The government’s planned shakeup of the planning system could allow an extra 1,000 large-scale developments to proceed, documents reveal
Details contained in an official report show how far the government anticipates its proposed National Planning Policy Framework (NPPF) will boost building.
The reform which includes a presumption in favour of sustainable development would mean an extra 1,200 hectares a year are built on, according to the Daily Telegraph.
A major development is defined as any project larger than one hectare or 1,000m² in floor space.
The scale of the government’s ambition for the reform was revealed in a Regulatory Impact Assessment document seen by the newspaper.
It read: ‘Greater provision for development needs will enable more planning applications, for more development, to come forward in the expectation that they will be approved.’
The revelation came as past presidents of the Royal Town Planning Institute called for a ‘reasoned’ debate over the NPPF following objections raised by the National Trust and Council for Protection of Rural England (CPRE).
A public letter by the presidents said haste in the progress of the reform was causing ‘uncertainty for the development industry and anxiety for communities.’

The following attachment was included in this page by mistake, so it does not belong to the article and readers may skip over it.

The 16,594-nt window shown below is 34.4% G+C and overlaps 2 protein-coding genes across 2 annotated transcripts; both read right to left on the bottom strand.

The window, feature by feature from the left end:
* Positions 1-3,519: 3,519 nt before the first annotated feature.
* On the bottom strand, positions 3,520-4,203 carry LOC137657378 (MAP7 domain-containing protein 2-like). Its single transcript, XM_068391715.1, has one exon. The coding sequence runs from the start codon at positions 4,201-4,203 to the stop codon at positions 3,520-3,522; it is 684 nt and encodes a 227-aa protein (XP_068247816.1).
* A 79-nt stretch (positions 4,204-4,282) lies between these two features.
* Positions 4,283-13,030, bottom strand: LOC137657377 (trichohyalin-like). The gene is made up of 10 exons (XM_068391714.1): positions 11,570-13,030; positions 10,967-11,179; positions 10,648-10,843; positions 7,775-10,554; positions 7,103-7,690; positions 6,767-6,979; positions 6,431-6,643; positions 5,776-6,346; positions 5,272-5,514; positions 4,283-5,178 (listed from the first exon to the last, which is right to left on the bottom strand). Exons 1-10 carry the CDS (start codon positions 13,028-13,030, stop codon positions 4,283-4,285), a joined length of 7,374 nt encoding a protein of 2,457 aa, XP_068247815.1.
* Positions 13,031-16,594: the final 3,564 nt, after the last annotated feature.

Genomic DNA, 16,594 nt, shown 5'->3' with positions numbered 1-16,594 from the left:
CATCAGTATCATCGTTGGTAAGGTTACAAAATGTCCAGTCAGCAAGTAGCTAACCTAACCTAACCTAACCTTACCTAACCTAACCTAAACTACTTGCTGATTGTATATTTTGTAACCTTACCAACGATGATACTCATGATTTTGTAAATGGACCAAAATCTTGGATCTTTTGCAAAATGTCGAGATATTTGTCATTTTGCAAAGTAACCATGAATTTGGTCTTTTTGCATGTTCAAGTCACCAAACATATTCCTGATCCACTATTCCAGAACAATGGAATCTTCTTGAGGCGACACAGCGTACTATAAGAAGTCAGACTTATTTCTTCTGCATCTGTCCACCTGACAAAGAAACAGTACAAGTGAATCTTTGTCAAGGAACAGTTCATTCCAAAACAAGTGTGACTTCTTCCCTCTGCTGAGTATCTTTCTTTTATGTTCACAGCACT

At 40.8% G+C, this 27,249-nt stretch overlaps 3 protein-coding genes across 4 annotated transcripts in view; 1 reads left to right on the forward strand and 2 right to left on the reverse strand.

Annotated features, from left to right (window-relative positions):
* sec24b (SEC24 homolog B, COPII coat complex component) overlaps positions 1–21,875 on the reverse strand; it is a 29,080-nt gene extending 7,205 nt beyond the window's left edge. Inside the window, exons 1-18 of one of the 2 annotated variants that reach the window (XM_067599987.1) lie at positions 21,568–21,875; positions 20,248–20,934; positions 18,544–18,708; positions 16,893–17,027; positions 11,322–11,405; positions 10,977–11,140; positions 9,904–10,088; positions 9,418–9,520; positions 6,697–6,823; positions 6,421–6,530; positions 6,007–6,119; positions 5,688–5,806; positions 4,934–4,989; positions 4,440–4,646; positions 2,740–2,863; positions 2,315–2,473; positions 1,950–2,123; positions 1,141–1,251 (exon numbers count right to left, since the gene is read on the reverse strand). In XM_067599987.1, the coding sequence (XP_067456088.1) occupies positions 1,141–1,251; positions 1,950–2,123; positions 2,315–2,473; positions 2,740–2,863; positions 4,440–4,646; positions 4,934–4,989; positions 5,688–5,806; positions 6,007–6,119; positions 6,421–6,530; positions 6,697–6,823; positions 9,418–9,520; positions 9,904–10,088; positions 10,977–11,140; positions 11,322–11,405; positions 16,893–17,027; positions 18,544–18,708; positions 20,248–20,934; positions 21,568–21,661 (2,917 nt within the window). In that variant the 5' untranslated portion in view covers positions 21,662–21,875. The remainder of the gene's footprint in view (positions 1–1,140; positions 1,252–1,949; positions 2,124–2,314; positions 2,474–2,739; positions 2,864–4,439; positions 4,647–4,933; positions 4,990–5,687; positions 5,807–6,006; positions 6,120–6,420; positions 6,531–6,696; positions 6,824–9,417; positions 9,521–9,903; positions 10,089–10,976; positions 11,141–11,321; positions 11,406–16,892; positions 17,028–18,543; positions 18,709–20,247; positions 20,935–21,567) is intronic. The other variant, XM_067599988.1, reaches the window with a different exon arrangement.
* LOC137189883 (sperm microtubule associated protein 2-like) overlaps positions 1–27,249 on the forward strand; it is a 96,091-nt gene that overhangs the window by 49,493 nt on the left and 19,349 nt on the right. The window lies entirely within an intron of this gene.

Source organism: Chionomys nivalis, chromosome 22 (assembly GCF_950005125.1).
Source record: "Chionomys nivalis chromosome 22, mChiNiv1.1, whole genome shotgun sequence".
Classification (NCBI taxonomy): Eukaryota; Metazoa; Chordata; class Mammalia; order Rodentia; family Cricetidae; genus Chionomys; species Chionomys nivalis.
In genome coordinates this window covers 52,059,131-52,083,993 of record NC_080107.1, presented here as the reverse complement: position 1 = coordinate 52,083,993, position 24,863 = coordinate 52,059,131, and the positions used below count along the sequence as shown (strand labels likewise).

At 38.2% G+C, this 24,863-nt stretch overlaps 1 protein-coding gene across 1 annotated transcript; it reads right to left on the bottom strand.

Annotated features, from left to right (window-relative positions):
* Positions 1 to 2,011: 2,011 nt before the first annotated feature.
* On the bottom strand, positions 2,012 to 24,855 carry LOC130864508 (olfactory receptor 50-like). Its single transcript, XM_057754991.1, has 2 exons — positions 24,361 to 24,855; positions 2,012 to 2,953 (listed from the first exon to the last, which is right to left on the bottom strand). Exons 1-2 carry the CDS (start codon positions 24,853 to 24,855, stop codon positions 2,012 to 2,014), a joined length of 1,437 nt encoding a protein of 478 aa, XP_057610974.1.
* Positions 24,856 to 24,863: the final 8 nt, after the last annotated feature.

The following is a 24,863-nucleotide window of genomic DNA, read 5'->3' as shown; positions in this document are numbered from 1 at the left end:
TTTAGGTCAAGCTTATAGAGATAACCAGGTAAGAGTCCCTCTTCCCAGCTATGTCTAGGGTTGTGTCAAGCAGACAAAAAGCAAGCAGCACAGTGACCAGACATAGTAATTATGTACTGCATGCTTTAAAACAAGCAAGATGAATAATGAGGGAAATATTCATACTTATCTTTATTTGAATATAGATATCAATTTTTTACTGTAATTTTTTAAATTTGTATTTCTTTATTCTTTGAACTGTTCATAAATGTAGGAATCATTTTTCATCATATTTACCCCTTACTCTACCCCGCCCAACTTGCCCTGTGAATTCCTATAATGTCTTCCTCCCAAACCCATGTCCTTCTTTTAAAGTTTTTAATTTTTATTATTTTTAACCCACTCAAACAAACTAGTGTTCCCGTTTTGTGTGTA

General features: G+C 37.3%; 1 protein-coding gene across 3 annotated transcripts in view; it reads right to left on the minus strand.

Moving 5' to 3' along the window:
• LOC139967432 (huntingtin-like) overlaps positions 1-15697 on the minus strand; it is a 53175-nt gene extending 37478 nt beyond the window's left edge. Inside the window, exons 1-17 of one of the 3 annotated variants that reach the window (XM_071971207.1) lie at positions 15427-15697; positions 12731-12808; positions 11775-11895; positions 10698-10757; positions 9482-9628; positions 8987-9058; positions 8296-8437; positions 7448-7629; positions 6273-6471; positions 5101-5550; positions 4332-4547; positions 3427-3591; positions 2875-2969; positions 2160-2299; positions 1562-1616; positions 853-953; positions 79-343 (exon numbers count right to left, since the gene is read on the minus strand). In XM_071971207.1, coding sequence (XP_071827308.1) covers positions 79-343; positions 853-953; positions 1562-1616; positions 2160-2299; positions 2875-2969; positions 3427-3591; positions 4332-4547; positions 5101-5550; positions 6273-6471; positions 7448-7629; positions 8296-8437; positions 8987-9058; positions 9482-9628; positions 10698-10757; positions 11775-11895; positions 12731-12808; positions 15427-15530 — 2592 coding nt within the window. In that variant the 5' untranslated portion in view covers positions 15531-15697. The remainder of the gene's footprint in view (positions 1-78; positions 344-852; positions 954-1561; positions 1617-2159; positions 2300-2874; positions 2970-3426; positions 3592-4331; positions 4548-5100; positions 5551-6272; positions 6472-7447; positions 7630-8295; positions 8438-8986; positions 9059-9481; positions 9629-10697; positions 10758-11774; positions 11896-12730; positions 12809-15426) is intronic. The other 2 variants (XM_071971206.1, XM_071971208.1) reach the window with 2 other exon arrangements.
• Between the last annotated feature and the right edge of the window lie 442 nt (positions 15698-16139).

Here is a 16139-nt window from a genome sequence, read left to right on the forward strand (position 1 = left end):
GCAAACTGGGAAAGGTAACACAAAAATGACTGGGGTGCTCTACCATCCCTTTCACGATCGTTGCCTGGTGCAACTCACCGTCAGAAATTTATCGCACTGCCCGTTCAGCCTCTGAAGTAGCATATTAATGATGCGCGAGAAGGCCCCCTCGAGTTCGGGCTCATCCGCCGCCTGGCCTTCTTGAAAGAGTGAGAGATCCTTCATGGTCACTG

It added: ‘Good planning is also about the long, as well as the short term. What we need is a reasoned debate and clear thinking on managing this major change.’
The CPRE has warned that the planning system’s ability to protect the countryside could be undermined and has launched a campaign asking the public to petition planning minister Greg Clark over the policy.
The Country Land and Business Association however hit out at ‘overreaction’ surrounding the reform, describing the opposition as ‘ill-informed’.
A statement from the membership organisation which represents landowners said: ‘[The] presumption is about taking a balanced approach to planning applications and is not a licence to develop for housebuilders’.
The outgoing chief of the British Chambers of Commerce, David Frost, has also voiced support for the reform, emphasising the potential economic benefits.
When the draft NPPF was published in July, architects and planners welcomed its emphasis on local decision-making and ‘innovative’ design.